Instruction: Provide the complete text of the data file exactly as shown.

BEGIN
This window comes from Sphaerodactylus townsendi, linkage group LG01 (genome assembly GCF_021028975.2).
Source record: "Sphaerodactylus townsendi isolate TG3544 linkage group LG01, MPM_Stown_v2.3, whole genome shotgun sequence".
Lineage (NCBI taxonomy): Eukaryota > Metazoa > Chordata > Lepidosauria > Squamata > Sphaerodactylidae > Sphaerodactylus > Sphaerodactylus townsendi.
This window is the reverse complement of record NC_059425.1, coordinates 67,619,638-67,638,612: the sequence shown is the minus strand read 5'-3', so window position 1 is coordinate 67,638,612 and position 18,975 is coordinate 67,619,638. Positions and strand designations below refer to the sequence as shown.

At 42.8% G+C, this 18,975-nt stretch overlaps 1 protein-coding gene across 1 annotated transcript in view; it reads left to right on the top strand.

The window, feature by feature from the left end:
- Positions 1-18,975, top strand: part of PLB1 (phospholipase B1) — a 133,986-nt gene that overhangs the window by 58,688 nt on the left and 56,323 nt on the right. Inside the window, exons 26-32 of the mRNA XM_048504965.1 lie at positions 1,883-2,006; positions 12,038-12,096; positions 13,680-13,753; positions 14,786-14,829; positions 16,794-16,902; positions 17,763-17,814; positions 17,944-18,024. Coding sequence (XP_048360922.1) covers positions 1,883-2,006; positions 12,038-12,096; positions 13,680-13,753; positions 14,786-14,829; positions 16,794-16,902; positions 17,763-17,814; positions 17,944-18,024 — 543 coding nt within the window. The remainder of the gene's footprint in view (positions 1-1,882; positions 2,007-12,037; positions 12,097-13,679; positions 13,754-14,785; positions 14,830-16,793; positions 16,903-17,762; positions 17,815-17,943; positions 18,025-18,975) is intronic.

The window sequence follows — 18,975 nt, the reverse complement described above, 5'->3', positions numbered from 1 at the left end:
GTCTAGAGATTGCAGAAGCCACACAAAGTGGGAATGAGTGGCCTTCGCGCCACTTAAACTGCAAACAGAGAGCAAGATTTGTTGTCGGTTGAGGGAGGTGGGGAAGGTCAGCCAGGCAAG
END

This window comes from Sphaerodactylus townsendi, linkage group LG01 (genome assembly GCF_021028975.2).
Source record: "Sphaerodactylus townsendi isolate TG3544 linkage group LG01, MPM_Stown_v2.3, whole genome shotgun sequence".
Lineage (NCBI taxonomy): Eukaryota > Metazoa > Chordata > Lepidosauria > Squamata > Sphaerodactylidae > Sphaerodactylus > Sphaerodactylus townsendi.
This window is the reverse complement of record NC_059425.1, coordinates 67,619,638-67,638,612: the sequence shown is the minus strand read 5'-3', so window position 1 is coordinate 67,638,612 and position 18,975 is coordinate 67,619,638. Positions and strand designations below refer to the sequence as shown.

At 42.8% G+C, this 18,975-nt stretch overlaps 1 protein-coding gene across 1 annotated transcript in view; it reads left to right on the top strand.

The window, feature by feature from the left end:
- Positions 1-18,975, top strand: part of PLB1 (phospholipase B1) — a 133,986-nt gene that overhangs the window by 58,688 nt on the left and 56,323 nt on the right. Inside the window, exons 26-32 of the mRNA XM_048504965.1 lie at positions 1,883-2,006; positions 12,038-12,096; positions 13,680-13,753; positions 14,786-14,829; positions 16,794-16,902; positions 17,763-17,814; positions 17,944-18,024. Coding sequence (XP_048360922.1) covers positions 1,883-2,006; positions 12,038-12,096; positions 13,680-13,753; positions 14,786-14,829; positions 16,794-16,902; positions 17,763-17,814; positions 17,944-18,024 — 543 coding nt within the window. The remainder of the gene's footprint in view (positions 1-1,882; positions 2,007-12,037; positions 12,097-13,679; positions 13,754-14,785; positions 14,830-16,793; positions 16,903-17,762; positions 17,815-17,943; positions 18,025-18,975) is intronic.

The window sequence follows — 18,975 nt, the reverse complement described above, 5'->3', positions numbered from 1 at the left end:
GTCTAGAGATTGCAGAAGCCACACAAAGTGGGAATGAGTGGCCTTCGCGCCACTTAAACTGCAAACAGAGAGCAAGATTTGTTGTCGGTTGAGGGAGGTGGGGAAGGTCAGCCAGGCAAG